And just when you thought it was safe to go back online on Sony, and their online services such as the PlayStation Network, a group called LulzSec today has managed to hack SonyPictures.com, resulting in over 1 million accounts being compromised.

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Greetings folks. We’re LulzSec

We recently broke into SonyPictures.com and compromised over 1,000,000 users’ personal information.

As was revealed in PlayStation Network breach last month, SonyPictures.com hack exposed the fact that Sony once again was caught storing sensitive information, such as user account passwords, in plain text format without any encryption of sorts.

What’s worse is that every bit of data we took wasn’t encrypted. Sony stored over 1,000,000 passwords of its customers in plaintext, which means it’s just a matter of taking it. This is disgraceful and insecure: they were asking for it.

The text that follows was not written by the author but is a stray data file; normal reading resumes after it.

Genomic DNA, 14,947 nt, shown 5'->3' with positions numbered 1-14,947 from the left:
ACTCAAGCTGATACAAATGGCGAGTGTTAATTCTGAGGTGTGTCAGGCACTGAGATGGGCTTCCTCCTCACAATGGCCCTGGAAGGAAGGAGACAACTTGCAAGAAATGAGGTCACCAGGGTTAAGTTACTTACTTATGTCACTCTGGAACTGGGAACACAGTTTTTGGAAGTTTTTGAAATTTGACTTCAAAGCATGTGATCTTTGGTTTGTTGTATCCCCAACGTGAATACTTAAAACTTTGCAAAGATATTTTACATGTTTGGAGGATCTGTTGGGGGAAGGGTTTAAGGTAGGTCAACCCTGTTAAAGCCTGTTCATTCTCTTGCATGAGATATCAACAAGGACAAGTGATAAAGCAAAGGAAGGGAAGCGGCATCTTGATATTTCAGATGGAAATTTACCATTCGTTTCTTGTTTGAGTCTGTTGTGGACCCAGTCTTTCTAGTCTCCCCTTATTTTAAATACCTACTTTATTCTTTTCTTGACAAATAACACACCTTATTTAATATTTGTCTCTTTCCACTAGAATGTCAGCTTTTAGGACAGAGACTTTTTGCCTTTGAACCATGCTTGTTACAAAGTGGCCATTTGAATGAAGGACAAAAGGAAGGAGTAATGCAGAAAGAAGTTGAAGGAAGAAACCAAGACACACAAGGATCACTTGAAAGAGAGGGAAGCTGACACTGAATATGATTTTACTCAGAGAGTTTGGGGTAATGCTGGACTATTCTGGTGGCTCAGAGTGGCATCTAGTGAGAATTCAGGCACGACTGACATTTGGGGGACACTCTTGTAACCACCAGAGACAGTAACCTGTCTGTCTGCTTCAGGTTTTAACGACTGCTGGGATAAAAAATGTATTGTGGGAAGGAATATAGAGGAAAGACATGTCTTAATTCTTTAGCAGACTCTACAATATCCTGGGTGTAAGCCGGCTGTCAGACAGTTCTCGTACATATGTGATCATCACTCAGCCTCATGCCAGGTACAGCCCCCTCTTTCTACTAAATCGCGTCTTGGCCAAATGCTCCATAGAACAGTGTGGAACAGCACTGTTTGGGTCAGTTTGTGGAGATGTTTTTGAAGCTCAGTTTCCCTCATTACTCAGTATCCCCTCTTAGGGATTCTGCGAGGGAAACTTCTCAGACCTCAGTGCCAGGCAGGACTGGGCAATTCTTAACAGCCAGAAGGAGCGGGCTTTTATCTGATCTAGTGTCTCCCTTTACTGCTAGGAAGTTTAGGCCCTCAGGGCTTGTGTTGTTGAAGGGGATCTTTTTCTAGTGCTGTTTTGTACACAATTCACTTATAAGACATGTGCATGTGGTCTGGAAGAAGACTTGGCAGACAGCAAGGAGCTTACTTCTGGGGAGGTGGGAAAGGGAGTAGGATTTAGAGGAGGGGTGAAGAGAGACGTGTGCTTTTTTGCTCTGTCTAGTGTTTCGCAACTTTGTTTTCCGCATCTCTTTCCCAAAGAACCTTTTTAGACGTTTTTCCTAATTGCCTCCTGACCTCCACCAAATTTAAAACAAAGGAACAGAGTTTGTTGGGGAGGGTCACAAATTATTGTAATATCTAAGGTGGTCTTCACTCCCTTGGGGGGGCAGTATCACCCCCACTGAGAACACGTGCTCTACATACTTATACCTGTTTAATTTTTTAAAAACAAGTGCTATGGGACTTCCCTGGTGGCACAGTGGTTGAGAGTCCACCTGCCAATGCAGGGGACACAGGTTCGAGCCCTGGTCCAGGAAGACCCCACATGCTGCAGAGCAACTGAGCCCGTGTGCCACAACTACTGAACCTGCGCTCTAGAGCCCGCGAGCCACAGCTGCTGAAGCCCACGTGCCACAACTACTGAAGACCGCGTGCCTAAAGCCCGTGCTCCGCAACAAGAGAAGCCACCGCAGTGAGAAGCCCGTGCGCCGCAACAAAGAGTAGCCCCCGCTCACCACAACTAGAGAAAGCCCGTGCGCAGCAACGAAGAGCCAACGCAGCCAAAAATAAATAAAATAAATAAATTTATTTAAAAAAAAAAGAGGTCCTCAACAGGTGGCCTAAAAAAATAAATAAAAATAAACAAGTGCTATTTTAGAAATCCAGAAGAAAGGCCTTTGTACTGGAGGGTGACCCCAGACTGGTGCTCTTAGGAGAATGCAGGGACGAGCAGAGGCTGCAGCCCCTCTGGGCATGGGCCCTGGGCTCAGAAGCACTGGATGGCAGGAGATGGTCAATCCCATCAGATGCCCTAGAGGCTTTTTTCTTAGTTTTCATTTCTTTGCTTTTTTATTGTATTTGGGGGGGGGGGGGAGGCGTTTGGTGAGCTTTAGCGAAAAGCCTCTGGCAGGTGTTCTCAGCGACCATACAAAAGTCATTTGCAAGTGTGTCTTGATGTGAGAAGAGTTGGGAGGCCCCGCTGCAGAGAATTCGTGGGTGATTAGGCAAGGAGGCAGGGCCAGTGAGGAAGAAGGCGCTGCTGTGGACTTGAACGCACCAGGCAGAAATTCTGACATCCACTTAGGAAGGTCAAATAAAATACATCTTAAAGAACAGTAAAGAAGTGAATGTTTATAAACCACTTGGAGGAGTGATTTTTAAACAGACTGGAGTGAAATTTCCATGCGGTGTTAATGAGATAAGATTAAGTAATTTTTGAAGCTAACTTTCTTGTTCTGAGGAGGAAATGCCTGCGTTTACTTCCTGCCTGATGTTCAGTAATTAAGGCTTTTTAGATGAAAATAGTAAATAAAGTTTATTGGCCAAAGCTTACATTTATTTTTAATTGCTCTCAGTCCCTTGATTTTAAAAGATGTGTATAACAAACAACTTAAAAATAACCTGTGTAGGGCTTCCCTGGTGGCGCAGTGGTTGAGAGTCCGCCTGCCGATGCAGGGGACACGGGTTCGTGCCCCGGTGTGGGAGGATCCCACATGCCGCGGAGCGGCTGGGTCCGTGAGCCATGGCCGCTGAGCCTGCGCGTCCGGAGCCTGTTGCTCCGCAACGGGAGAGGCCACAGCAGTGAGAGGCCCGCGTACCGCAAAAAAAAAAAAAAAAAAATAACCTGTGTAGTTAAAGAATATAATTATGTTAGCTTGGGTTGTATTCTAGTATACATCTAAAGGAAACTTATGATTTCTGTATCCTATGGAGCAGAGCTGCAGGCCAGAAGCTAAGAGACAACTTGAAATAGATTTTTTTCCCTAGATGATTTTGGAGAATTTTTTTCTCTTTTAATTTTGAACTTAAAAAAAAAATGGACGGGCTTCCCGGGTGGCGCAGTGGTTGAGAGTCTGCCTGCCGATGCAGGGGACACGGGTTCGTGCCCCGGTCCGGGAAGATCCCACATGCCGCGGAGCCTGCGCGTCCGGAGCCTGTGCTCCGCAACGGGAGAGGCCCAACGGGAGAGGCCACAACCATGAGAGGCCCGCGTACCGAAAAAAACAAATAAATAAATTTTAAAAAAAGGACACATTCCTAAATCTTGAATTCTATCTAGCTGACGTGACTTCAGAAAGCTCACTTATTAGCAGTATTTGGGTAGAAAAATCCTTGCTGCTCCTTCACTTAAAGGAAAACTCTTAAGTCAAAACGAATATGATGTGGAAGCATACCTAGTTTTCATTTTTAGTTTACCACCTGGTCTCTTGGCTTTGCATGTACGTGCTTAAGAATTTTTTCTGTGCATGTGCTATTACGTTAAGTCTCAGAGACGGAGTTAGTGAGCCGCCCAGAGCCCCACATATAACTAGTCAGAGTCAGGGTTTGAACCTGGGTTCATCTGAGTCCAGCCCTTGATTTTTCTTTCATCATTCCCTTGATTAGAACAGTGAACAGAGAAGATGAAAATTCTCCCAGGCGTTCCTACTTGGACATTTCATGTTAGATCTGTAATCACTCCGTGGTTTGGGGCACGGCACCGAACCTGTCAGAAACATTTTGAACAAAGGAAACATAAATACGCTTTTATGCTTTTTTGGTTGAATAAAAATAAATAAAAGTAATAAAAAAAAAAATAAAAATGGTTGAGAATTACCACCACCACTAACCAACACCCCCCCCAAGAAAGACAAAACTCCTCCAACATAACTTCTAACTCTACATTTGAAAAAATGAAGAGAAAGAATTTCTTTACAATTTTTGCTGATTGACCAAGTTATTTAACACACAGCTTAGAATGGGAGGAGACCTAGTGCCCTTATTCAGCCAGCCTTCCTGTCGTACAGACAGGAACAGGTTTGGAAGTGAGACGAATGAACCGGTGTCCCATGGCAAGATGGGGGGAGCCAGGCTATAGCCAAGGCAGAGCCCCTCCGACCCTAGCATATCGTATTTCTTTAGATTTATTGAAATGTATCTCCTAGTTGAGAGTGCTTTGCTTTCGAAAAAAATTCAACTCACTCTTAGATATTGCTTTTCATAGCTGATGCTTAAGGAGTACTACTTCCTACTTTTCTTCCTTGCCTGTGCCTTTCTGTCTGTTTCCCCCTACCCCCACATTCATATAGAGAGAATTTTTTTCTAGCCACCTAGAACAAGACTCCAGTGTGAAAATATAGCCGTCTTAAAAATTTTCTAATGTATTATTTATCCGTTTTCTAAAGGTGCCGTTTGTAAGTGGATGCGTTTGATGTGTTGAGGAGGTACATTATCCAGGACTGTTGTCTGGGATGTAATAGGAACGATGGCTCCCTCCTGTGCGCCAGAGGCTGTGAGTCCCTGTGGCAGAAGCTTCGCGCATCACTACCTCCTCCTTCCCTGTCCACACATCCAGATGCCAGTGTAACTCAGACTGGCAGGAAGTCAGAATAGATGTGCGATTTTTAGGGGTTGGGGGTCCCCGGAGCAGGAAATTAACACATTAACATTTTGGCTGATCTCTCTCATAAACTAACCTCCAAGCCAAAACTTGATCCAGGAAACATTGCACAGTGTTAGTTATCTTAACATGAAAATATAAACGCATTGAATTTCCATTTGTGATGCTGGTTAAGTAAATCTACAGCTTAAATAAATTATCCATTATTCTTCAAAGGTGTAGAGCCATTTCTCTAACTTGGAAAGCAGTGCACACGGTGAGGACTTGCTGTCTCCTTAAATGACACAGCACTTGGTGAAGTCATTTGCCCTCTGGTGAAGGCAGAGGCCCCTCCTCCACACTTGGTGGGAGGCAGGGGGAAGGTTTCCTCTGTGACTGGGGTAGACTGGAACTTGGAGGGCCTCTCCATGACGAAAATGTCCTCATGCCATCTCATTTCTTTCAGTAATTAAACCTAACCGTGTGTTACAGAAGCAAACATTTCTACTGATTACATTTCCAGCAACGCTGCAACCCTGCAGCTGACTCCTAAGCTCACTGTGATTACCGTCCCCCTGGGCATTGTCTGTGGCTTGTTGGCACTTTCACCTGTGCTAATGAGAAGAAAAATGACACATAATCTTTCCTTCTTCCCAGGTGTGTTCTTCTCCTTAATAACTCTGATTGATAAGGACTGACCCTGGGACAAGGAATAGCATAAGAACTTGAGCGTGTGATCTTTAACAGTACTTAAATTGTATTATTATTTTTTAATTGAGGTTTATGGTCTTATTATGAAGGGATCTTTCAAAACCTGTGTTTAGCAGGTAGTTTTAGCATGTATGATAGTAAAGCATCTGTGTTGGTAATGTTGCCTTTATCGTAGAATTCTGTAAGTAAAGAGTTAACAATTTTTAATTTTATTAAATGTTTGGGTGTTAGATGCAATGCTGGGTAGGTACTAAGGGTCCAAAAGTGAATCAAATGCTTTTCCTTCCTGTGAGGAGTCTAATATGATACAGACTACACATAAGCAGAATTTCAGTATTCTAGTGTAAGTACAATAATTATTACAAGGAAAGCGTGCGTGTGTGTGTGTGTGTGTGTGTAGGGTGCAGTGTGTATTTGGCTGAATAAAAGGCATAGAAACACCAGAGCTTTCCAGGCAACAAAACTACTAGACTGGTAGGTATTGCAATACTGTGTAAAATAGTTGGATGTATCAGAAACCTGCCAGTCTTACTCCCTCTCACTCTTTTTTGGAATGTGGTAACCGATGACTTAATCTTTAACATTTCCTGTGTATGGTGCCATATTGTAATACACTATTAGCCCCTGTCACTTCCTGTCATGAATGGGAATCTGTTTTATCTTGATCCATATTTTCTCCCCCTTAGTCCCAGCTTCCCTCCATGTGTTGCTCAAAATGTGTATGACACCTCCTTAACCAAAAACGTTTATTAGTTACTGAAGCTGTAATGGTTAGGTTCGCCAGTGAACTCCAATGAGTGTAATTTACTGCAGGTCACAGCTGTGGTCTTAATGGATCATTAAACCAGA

Hacker group LulzSec claimed to have got full access to database via a very simple SQL injection, which included information such as: passwords, email addresses, date of birth and full home addresses of over 1 million user accounts registered on the Sony Pictures website. Apart from that, some 3.5 million music coupons and around 75,000 music codes are also said to have been taken over.

LulzSec

The pain for Sony doesn’t end here. Unlike last month’s PlayStation Network breach, LulzSec team has posted user data publicly online which includes over 39,000 email addresses and password combinations, home addresses, date of birth, admin details of Sony Pictures (including passwords) and other information.

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Sony has been targeted by hackers recently following the lawsuit which they filed against Geohot for jailbreaking PlayStation 3. The two however later settled the matter out of court.

It all began back in April when PlayStation Network site was hacked multiple times, before Sony decided to take it completely offline. Other Sony online properties such as Sony Music Japan and Sony Ericsson Canada has also been broken into, with user details being completely compromised.

It’s been reported that the Japanese-based company has lost around $173 million repairing the damages and refunding users for PlayStation Network breach alone.

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